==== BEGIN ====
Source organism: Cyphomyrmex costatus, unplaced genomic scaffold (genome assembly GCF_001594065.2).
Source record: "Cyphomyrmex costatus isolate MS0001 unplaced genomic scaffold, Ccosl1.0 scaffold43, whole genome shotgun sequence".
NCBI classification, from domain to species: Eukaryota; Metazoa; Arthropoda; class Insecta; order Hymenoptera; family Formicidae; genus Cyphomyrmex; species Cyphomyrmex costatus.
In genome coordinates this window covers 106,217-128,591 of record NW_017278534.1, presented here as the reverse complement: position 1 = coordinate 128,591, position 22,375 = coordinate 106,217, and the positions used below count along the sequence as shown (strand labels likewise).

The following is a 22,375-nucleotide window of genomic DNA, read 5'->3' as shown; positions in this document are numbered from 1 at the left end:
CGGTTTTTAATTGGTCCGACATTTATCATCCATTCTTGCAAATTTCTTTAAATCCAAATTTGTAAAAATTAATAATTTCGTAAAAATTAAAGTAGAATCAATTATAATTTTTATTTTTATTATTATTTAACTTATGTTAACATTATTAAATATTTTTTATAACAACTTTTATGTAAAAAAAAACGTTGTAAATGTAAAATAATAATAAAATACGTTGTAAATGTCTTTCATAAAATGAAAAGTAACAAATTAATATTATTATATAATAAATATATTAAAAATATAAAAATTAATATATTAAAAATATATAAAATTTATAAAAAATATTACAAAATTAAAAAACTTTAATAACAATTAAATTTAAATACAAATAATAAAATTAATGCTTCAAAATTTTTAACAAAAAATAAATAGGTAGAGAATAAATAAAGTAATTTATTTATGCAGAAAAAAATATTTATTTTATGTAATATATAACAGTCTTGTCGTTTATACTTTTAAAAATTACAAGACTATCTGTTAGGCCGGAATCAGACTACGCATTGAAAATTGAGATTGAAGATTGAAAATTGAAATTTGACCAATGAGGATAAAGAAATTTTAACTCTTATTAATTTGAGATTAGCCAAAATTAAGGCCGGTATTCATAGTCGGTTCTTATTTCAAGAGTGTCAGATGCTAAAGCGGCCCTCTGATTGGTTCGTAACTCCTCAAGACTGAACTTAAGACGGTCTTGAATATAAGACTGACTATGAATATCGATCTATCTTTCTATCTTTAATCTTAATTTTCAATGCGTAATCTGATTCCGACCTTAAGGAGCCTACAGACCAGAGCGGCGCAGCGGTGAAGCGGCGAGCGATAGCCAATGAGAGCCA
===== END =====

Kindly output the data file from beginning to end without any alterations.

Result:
Source organism: Cyphomyrmex costatus, unplaced genomic scaffold (genome assembly GCF_001594065.2).
Source record: "Cyphomyrmex costatus isolate MS0001 unplaced genomic scaffold, Ccosl1.0 scaffold43, whole genome shotgun sequence".
NCBI classification, from domain to species: Eukaryota; Metazoa; Arthropoda; class Insecta; order Hymenoptera; family Formicidae; genus Cyphomyrmex; species Cyphomyrmex costatus.
In genome coordinates this window covers 106,217-128,591 of record NW_017278534.1, presented here as the reverse complement: position 1 = coordinate 128,591, position 22,375 = coordinate 106,217, and the positions used below count along the sequence as shown (strand labels likewise).

The following is a 22,375-nucleotide window of genomic DNA, read 5'->3' as shown; positions in this document are numbered from 1 at the left end:
CGGTTTTTAATTGGTCCGACATTTATCATCCATTCTTGCAAATTTCTTTAAATCCAAATTTGTAAAAATTAATAATTTCGTAAAAATTAAAGTAGAATCAATTATAATTTTTATTTTTATTATTATTTAACTTATGTTAACATTATTAAATATTTTTTATAACAACTTTTATGTAAAAAAAAACGTTGTAAATGTAAAATAATAATAAAATACGTTGTAAATGTCTTTCATAAAATGAAAAGTAACAAATTAATATTATTATATAATAAATATATTAAAAATATAAAAATTAATATATTAAAAATATATAAAATTTATAAAAAATATTACAAAATTAAAAAACTTTAATAACAATTAAATTTAAATACAAATAATAAAATTAATGCTTCAAAATTTTTAACAAAAAATAAATAGGTAGAGAATAAATAAAGTAATTTATTTATGCAGAAAAAAATATTTATTTTATGTAATATATAACAGTCTTGTCGTTTATACTTTTAAAAATTACAAGACTATCTGTTAGGCCGGAATCAGACTACGCATTGAAAATTGAGATTGAAGATTGAAAATTGAAATTTGACCAATGAGGATAAAGAAATTTTAACTCTTATTAATTTGAGATTAGCCAAAATTAAGGCCGGTATTCATAGTCGGTTCTTATTTCAAGAGTGTCAGATGCTAAAGCGGCCCTCTGATTGGTTCGTAACTCCTCAAGACTGAACTTAAGACGGTCTTGAATATAAGACTGACTATGAATATCGATCTATCTTTCTATCTTTAATCTTAATTTTCAATGCGTAATCTGATTCCGACCTTAAGGAGCCTACAGACCAGAGCGGCGCAGCGGTGAAGCGGCGAGCGATAGCCAATGAGAGCCA